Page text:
Rodion Shchedrin

Rodion Shchedrin was born in 1932 in Moscow into a musical family: his father was a composer and a teacher of music theory. He studied at the Moscow Choral School and in 1955 graduated from the Moscow Conservatory where he studied composition and piano. His first major works were written in his early twenties. Never a member of the Communist Party, at the collapse of the Soviet regime Shchedrin was able to participate more fully in musical life world-wide. He now divides his time between Munich and Moscow.

A virtuoso pianist, Shchedrin has often performed his own works, which include five concertos for piano and orchestra, sonatas and 24 preludes and fugues for piano. For over a decade he spent lot of his time and energies on heading the Russian Federation of the Union of Composers - having succeeded its founder, Dmitri Shostakovich at the request of Shostakovich. In his opera Dead Souls (after Gogol) and the ballet Anna Karenina (after Tolstoy), he introduced classics of Russian literature to musical theatre. All were performed at the Bolshoi Theatre, making Shchedrin the first composer to have had seven works staged there in its 200-year history. Shchedrinâ's choral works, set to texts of Russian poets, are widely performed, as are his symphonies and five concertos for orchestra.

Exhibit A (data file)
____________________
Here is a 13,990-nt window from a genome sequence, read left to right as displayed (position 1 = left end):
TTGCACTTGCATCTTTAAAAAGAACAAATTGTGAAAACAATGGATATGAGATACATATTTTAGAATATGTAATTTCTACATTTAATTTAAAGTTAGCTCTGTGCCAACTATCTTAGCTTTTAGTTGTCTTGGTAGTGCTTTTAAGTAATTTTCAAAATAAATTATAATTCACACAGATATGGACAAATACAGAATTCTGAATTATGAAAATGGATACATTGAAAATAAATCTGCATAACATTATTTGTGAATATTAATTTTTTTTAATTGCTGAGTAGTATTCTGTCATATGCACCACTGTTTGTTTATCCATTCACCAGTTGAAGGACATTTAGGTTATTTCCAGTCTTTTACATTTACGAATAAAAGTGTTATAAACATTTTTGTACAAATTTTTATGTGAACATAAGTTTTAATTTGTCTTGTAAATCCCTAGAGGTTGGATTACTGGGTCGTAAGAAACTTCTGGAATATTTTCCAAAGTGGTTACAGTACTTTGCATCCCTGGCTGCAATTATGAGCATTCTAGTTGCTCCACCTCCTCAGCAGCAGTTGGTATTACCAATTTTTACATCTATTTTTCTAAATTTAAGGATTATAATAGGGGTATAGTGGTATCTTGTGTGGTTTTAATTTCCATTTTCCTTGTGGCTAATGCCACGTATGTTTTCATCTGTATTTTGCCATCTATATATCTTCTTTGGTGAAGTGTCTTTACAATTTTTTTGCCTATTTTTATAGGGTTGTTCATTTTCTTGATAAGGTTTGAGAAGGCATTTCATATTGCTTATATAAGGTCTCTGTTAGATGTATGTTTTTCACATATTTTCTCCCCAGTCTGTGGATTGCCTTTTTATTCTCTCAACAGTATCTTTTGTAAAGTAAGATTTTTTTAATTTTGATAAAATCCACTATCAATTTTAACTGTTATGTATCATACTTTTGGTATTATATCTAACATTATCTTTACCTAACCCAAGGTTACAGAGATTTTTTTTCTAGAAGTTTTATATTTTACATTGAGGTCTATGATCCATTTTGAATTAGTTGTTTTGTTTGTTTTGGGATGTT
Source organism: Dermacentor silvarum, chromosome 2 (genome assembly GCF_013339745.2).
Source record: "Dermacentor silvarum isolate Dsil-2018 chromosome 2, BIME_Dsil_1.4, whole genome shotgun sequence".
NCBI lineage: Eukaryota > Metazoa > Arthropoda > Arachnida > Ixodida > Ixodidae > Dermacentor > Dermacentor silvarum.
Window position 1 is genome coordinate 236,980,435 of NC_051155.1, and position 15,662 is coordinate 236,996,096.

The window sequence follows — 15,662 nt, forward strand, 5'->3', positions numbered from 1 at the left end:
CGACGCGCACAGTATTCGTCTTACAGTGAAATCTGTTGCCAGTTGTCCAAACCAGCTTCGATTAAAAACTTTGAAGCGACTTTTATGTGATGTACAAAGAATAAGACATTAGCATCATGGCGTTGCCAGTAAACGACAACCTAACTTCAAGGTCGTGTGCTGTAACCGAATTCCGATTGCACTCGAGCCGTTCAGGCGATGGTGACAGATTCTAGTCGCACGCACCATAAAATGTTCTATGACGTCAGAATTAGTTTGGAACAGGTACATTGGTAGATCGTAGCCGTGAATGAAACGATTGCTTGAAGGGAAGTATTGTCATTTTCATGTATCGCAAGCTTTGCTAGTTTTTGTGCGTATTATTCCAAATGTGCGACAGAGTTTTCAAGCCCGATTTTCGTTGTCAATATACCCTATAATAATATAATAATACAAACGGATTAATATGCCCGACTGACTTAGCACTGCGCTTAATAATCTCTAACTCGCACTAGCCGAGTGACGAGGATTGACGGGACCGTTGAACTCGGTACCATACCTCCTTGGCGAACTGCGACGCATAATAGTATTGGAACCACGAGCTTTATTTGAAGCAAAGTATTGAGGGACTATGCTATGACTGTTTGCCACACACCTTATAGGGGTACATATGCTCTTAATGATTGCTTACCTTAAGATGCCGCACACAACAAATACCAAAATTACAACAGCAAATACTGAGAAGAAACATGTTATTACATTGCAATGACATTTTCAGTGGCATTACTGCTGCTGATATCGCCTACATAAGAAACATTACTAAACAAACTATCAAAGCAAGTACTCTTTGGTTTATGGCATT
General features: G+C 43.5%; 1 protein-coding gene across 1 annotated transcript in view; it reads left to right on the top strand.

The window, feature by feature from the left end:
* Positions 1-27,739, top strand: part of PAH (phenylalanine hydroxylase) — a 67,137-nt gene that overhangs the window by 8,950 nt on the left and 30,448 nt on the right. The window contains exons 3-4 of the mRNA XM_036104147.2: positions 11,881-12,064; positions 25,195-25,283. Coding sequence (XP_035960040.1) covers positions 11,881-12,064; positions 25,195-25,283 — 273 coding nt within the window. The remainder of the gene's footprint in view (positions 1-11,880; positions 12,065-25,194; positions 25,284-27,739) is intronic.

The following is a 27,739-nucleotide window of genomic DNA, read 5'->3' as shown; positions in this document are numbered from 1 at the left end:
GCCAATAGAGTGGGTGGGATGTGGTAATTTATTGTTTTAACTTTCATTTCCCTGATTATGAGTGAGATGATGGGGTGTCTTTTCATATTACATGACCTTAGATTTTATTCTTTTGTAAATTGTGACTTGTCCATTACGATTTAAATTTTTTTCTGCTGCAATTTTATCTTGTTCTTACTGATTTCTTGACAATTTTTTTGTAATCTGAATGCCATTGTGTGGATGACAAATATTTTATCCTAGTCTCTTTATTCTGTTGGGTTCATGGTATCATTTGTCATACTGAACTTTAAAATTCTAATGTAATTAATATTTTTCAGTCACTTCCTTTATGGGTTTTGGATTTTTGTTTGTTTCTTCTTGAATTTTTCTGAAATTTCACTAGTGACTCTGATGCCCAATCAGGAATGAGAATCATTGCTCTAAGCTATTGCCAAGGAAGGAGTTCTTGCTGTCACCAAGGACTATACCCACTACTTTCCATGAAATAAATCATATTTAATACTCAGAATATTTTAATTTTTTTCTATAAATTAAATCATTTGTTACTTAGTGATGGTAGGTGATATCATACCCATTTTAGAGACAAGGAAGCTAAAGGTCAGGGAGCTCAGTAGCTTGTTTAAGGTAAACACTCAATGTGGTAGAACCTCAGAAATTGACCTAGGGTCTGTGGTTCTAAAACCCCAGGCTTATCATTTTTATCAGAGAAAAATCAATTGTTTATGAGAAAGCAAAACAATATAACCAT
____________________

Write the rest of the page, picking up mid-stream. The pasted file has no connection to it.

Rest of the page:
In 1992 President Boris Yeltsin awarded Shchedrin the Russian State Prize for his The Sealed Angel Shchedrin has succeeded in synthesising traditional and new forms by using every contemporary technique of composition including aleatoric and serial. His attraction to Russian folklore and folk music, Russian poetry and literature, is strongly evident in his oeuvre, making him a pre-eminently Russian composer with a voice that nevertheless speaks to all humankind. Since 1989 Shchedrin has been a member of the Berlin Academy of Arts.

Year / Artwork Title Importance Medium
1955 The Little Humpbacked Horse - Ballet 4.00 stars 2 SACD
Schtschdrin Comments:
The story of “The Little Humpbacked Horse” — in which young Ivan the Fool’s adventures with wild horses, his new companion the resourceful Little Humpbacked Horse, firebirds, the silly Tsar, the scheming Gentleman of the Bedchamber, the beautiful Tsar Maiden and the Sea People lead him to marry the Tsar Maiden and become the new Tsar — is a romp. It’s actually easier to follow in the theater than on paper, though the one helps the other.

Orchestra and Chorus of the Mariinsky Theatre cond. Valery Gergiev

1963 Konzert Nr. 1 "Freche Orchesterscherze" für Orchester 4.00 stars  LP
Schtschdrin Comments:

Moscow State Philharmony cond. Kyrill Kondraschin

1963 Concerto for Orchestra: Naughty Limericks 4.00 stars 2 SACD
Schtschdrin Comments:
Orchestra and Chorus of the Mariinsky Theatre cond. Valery Gergiev
1964 Not Love Alone 4.00 stars LP
Schtschdrin Comments:
Symphonic Suite from the Opera

Irina Archipowa - Mezzo Soprano

Moscow State Philharmony cond. Kyrill Kondraschin

1967 Carmen Ballet 4.00 stars LP
Schtschdrin Comments:
The Bizet Carmen Opera, basically arranged for drumband

Bolshoi Theatre Orchestra cond. Gennady Rozhdestvensky

1972 Anna Karenina Ballet 4.00 stars 2LP
Schtschdrin Comments:
Complete ballet

Bolshoi Theatre Orchestra cond. Yuri Simonov

1972 Anna Karenina Ballet 4.00 stars BD-R